Increase in expenses claims last year from Jack
Lopresti and Steve Webb
THE EXPENSES of both local MPs soared in 2011 compared to the
Filton and Bradley Stoke MP Jack Lopresti’s claims rose by nearly 30 per
cent in 2011, according to the Independent Parliamentary Standards
For the period of 2011-2012, the Tory MP claimed £151,908.31. This
represents a 28 per cent increase on the previous year during which his
expenditure was £109,159.58.
Most of the sum was spent on constituency and staffing costs which rose
from £91,202.71 to £116,884.04 in the last financial year.
Mr Lopresti’s travel and subsistence expenses also went from £2.454.10 to
However his accommodation claims significantly decreased with £9,638.26
in 2011-2012 compared to £15,502.77 in 2010-2011.
A spokesman for Mr Lopresti said that the major increase in the politician's
expenses was easily explained by the fact that 2010 was his first year as
MP. During that year and over the following one, he gradually built up his
staff, incurring more costs.
He said: "Mr Lopresti was a new member of Parliament so he started with
one member of staff. Now he has three-and-a-half members of staff.
"The increase is purely on staff and consituency costs. It takes time to find
people who have the experience to do the job."
Thornbury and Yate MP Steve Webb’s expenses also increased in the last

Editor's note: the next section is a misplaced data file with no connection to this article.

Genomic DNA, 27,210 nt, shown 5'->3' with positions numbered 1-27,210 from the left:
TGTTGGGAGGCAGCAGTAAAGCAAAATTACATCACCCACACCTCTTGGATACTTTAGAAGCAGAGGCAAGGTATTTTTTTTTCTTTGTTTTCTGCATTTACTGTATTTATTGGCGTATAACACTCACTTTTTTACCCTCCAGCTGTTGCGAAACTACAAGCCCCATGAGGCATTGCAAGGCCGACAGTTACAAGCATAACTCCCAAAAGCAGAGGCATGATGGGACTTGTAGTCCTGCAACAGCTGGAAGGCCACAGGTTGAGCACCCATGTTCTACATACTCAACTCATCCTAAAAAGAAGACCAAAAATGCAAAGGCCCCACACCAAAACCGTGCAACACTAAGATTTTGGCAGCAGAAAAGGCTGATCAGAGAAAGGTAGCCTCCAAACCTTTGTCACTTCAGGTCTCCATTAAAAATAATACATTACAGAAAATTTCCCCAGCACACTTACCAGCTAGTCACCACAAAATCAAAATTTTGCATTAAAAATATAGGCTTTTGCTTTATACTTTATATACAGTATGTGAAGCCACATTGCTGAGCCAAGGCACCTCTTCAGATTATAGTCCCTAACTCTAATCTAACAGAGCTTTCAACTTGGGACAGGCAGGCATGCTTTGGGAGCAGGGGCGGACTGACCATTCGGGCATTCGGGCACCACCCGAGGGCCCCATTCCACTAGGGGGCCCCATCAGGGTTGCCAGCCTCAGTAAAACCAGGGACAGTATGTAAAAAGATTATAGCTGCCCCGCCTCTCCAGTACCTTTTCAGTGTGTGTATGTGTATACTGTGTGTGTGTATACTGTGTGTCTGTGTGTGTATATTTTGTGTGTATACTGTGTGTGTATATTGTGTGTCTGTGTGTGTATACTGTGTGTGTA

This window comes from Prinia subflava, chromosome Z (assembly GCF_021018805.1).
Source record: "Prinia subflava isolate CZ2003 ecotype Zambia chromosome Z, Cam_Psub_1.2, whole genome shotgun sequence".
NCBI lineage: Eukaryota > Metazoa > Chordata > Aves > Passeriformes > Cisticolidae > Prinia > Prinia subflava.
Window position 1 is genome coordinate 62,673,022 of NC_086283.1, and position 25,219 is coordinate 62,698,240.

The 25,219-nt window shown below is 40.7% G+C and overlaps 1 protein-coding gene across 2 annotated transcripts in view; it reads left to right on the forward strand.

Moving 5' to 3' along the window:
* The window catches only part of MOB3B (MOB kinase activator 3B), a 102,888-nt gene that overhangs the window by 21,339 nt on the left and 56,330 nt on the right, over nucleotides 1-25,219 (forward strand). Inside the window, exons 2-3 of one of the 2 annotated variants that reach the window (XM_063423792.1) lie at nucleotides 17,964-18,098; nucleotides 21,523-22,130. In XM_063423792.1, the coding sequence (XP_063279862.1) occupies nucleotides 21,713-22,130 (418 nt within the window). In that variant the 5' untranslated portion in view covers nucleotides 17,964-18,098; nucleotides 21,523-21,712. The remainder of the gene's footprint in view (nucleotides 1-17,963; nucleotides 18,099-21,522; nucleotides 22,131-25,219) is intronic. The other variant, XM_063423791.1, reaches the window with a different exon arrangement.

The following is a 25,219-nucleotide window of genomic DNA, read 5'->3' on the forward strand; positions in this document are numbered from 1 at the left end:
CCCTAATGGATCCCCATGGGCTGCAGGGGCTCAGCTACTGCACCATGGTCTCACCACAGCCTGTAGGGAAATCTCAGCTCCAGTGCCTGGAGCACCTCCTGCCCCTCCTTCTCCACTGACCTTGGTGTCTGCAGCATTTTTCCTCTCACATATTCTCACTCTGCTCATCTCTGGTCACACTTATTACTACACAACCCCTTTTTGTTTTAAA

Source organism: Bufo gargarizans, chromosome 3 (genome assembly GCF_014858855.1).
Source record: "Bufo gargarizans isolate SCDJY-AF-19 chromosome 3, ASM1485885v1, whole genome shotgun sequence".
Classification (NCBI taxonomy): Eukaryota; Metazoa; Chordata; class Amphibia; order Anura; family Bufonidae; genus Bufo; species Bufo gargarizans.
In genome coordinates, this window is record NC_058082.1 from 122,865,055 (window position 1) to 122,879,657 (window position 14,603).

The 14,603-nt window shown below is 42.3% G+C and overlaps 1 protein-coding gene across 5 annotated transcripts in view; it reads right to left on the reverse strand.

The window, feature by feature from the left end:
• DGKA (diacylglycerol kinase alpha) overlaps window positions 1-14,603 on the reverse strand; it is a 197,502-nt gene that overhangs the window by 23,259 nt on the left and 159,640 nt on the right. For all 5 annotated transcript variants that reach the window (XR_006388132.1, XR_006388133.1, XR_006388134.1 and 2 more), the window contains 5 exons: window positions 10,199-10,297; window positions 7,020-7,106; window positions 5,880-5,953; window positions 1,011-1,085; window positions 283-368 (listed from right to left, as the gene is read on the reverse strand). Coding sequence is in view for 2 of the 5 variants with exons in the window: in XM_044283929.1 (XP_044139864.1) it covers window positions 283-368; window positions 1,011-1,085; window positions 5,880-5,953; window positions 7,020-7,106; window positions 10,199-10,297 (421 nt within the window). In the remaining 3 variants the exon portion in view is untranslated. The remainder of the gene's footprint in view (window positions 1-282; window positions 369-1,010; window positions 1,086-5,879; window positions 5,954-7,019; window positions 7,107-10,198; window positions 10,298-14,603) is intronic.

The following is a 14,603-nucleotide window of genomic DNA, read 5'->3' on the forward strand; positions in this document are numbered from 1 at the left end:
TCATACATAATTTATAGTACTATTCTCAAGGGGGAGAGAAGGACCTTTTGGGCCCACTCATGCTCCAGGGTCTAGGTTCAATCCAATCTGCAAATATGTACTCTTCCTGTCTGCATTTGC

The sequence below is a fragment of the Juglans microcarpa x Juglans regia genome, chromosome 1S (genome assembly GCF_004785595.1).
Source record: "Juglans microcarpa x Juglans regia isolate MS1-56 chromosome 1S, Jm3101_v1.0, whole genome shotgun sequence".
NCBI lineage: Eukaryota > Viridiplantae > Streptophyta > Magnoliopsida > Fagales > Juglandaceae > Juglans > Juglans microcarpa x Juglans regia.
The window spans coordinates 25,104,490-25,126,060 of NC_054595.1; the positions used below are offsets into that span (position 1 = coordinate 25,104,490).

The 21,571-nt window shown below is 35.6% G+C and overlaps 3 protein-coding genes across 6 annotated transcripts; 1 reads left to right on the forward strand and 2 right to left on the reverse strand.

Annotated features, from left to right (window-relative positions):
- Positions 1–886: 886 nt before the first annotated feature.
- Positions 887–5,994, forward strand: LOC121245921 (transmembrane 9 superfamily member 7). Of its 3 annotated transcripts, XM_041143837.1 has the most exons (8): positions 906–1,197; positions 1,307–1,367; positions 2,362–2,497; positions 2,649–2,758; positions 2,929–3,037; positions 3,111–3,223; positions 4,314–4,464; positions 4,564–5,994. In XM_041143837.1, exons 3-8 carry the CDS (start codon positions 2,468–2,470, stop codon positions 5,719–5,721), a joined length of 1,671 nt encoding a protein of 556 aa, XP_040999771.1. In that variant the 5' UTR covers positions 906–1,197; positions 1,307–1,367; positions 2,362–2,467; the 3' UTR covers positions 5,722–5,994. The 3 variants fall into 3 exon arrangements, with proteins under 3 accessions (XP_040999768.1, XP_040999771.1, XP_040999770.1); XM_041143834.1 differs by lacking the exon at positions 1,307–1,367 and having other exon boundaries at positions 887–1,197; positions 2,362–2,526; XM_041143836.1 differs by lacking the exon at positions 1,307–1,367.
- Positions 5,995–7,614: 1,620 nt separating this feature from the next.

financial year but only by approximately six per cent.
The Lib Dem Minister for Pensions claimed slightly less than his Tory
colleague with £150,913.13 in 2011-2012.
He had spent £142,671.33 the previous year.
Like Mr Lopresti, most of his claims were made towards his constituency
and staffing costs.
His accommodation expenses went up slightly in 2011-2012 with
£17,426.20 compared to £15,968.67 the previous year.
Mr Webb told the Gazette that as 2010-11 included the month of the
General Election, during which Parliament did not sit, MPs registered fewer
claims. This was not the case in 2011-2012, when things went back to
He said: "Regarding expenses, the 2010-11 period included the month of
the General Election campaign when Parliament wasn't sitting, so inevitably
you spend much less doing the job in a month like that.
"The word expenses gives a very misleading impression - the main
elements include things like paying staff, renting an office and taking
standard class rail journeys to and from Westminster, all of which are
exactly what my constituents would expect me to be doing."